Final Analysis: Dominion is a very powerful ranged combat character, whose only deficiency is low health and the tendency to destroy his own cover with his charge ability. As a sniper he’s nearly unbeatable, against a sturdy opponent who can actually hit him, he’s out of good options. High tier, somewhat terrain reliant, good for dueling.

Thursday, December 4, 2014

Intro Scene Draft One (Binding Universe)

Very early draft of the Intro for the Binding Universe! Can you tell?
The author would also like to apologize for the late update, and make the excuse that he's sick.
He hopes you still enjoy it, and is still begging for any form of constructive criticism, as he knows he's done something wrong but isn't sure how best to fix it.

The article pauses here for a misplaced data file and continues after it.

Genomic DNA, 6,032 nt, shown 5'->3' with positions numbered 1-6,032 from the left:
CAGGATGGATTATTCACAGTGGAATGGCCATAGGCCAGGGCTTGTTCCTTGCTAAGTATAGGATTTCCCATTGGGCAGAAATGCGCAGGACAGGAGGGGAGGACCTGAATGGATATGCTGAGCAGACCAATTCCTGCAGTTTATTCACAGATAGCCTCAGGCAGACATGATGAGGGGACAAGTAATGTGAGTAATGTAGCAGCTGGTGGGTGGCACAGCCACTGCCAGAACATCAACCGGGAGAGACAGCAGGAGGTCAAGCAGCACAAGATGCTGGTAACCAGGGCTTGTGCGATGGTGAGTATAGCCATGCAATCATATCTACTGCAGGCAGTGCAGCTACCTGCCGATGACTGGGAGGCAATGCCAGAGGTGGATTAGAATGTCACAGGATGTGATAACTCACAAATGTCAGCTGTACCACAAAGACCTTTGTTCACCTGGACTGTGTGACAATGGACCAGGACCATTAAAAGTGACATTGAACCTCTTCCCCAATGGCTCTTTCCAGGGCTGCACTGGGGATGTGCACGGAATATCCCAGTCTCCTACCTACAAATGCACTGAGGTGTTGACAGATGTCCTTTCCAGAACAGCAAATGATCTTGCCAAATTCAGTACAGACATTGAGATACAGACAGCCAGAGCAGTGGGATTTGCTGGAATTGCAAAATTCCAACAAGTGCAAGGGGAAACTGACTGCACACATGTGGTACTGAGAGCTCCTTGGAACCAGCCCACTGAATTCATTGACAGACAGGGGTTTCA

Pan in on a city. The buildings, while not exactly shining, are in reasonable repair and kept moderately clean, as are all the streets we can see. Pan in on one particular side street, slightly larger than an alleyway, and stop as a large circular section of air starts to turn purple. The effect intensifies until the center can only barely be seen through, and then a small and vaguely vulpine figure abruptly exits at some speed. It manages to catch itself despite the two foot drop, and hits the street running. On closer inspection, it appears to be made of glass or some similar material, as it appears to be translucent but large sections refract the light. It reaches the end of the street and turns into an even smaller alleyway. Here, it continues to run before eventually slowing and stopping. Looking around, confused but no longer sure it’s in immediate danger, it seems to come to a conclusion. It walks more cautiously to the end of the alley and encounters a car, parked less than five feet away. It looks around warily, and then bolts for the windshield, shattering it and landing on the passenger seat. It then attempts to gather the pieces, (destroying the front seats in the process,) and collects them on the back bench where it attempts to build a nest. Amazingly, the car alarm has not gone off yet, but finally does so when the Glassfox smashes the side windows for more material. Said alarm startles it, and it runs away from the now vandalized vehicle. It is encountering people, now, who are alternatively cautious and trying to be friendly. Keyword trying. It remains remarkably far from skittish around them, but employs it’s usual strategy around creatures that probably won’t be able to smash it; which is to say barrel through and flex it’s coat to injure anything that gets too close. This leaves several people badly injured on the ground, and it ends up popping a tire on the truck that tries to ram it in response to this. It keeps going and tries twice more to build a nest before it realizes that smashing windshields causes car alarms, and stops. It’s been fifteen minutes since the portal opened, and it’s reached a residential district. It decides to try breaking a sliding glass door instead, succeeds, and retreats to the safety of the adjoining garage to try building nest for the fourth time. Several hours pass, it has gathered significantly more glass with which to build its nest, and assembled a fairly large one when the owners of the house get home. The meeting goes roughly as well as could be expected, and the Glassfox, territorial but having learned to fear cars, snarls at the surprised family but eventually turns and runs. The girl in the back seat opens her door and jumps out to chase it, causing it to consider her posture briefly, snarl, and run away, but it’s not as good at hiding without back alleys or vents to run through, and she displays very little compunction about intruding on other people’s homes through the same entrances it uses, so she eventually corners it when it reaches the local school. It tries to fight, then, but she summons an explosion that dashes it against the wall, cracking it and does so twice more before everything goes dark.